Friday, March 25, 2005

Lost in the Meritocracy

What glorious twits we all were in college.

We drank our wine from boxes and ate our dinners by adding water and microwaving. We could drink sheer gallons every night without fail, keep a vampire's hours while still managing a class or two during the daylight, and above all else, we knew absolutely everything. Those debates we had! Could you, in all seriousness nowadays, even be in the same room as a conversation that began "To what end standards of beauty?" without pissing yourself at the sheer gall of it all?

And of course, with our eager, panting intellectual posturing, we were total frauds. But endearing frauds. In a recent Atlantic Monthly, Walter Kirn wrote this killer memoir [subscription only, sorry] reminiscing upon his days as a complete fraud at Princeton. He's really hard on himself, but as those of us who recognize ourselves in this description know [I'm looking at you, blogosophere], we totally deserve it.

An excerpt, as my Friday gift, describing Kirn's approach to English courses at Princeton:
With no stored literary material about which to harbor critical assumptions, I relied on my gift for mimicking authority figures and playing back to them their own ideas disguised as conclusions that I'd reached myself. The deployment of key words was crucial, as the recognition of them had been on the SATs. With one professor the charm was "ambiguity." With another "heuristic" usually did the trick. Even when a poem or a story fundamentally puzzled me, I found that I could save face through terminology, as when I referred to T. S. Eliot's The Waste Land as "semiotically unstable."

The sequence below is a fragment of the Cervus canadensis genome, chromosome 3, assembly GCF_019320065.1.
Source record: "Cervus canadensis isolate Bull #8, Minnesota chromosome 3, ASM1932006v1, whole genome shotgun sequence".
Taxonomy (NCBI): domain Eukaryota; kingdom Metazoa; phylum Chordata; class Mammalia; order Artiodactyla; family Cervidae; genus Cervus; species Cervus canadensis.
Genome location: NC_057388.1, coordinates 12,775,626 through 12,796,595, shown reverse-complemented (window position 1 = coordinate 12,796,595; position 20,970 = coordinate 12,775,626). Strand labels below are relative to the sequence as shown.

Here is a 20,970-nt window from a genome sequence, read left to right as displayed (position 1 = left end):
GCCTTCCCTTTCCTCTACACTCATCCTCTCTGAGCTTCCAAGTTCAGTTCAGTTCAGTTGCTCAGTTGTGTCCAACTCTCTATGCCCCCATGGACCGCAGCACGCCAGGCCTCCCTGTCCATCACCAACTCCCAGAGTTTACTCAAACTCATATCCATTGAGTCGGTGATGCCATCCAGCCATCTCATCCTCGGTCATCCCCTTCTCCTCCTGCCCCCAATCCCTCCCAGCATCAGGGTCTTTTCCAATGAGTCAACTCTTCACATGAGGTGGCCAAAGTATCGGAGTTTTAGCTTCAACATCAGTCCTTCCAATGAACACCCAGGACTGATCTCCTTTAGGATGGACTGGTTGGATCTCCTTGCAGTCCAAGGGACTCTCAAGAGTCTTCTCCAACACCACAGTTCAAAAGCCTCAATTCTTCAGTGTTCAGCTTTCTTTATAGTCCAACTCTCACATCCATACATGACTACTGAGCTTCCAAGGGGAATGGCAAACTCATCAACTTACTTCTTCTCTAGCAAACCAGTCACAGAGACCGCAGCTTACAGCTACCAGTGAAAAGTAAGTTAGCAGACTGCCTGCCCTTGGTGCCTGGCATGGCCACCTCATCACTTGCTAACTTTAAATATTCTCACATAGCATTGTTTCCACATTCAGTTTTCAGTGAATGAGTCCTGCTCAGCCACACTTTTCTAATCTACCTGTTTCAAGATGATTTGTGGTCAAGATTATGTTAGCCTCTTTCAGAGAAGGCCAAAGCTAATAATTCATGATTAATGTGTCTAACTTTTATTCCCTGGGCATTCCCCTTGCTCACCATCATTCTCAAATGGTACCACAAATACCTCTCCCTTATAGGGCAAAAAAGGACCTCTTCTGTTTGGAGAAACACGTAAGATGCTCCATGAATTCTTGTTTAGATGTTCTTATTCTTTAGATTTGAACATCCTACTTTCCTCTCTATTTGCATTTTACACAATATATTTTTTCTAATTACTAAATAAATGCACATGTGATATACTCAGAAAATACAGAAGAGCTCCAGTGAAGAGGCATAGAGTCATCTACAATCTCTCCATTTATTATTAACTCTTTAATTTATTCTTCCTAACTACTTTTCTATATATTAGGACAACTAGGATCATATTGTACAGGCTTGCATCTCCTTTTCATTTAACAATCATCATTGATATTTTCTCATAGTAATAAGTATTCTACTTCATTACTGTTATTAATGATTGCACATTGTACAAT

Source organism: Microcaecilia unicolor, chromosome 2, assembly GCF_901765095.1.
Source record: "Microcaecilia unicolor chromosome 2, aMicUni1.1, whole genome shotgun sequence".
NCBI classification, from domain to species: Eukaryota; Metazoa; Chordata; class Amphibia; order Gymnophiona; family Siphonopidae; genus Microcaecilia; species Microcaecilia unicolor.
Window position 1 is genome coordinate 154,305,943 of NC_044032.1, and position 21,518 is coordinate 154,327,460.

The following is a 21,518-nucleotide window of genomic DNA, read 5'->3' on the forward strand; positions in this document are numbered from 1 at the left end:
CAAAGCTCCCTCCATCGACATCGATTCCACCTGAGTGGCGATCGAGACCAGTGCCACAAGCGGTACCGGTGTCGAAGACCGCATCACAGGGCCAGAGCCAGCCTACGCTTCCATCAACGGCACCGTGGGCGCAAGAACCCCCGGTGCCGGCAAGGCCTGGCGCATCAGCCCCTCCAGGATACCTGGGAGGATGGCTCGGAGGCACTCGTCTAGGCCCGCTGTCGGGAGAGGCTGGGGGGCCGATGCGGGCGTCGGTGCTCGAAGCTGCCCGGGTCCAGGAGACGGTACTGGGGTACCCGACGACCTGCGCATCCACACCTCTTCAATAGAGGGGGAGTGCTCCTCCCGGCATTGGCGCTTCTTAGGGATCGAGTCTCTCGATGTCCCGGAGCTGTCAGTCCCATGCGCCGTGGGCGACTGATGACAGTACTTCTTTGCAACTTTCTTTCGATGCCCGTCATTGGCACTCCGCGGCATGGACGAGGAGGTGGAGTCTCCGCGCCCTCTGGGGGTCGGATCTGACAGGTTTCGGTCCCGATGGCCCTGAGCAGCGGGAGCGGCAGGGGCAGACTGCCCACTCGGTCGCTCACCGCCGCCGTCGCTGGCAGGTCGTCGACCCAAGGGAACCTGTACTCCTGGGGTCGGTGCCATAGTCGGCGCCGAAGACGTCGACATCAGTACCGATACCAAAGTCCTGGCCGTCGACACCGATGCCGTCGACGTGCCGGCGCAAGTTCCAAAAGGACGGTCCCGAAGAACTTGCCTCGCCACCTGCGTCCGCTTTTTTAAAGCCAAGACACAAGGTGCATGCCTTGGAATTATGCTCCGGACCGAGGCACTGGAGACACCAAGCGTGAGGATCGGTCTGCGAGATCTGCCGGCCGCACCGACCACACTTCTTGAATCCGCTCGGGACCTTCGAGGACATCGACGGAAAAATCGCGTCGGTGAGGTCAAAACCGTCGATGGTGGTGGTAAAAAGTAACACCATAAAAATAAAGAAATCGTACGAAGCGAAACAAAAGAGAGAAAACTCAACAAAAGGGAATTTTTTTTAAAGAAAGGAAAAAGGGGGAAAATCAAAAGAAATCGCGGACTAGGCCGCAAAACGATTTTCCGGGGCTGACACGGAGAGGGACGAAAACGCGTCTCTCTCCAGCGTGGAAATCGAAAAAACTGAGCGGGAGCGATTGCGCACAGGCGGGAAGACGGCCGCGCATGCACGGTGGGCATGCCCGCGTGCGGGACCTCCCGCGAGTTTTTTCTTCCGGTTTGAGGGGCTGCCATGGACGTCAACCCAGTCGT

The need to finesse my ignorance through such stunts left me feeling hollow and vaguely hunted. I sought solace in the company of other frauds (we seemed to recognize one another instantly), and together we refined our acts. We toted around books by Jacques Derrida, and spoke of "playfulness" and "textuality." We laughed at the notion of "authorial intention" and concluded, before reading even a hundredth of it, that the Western canon was illegitimate, an expression of powerful group interests that it was our sacred duty to transcend—or, failing that, to systematically subvert. In this rush to adopt the latest attitudes and please the younger and hipper of our instructors—the ones who drank with us in the Nassau Street bars and played the Clash on the tape decks of their Toyotas as their hands crept up pants and skirts—we skipped straight from ignorance to revisionism, deconstructing a body of literary knowledge that we'd never constructed in the first place.


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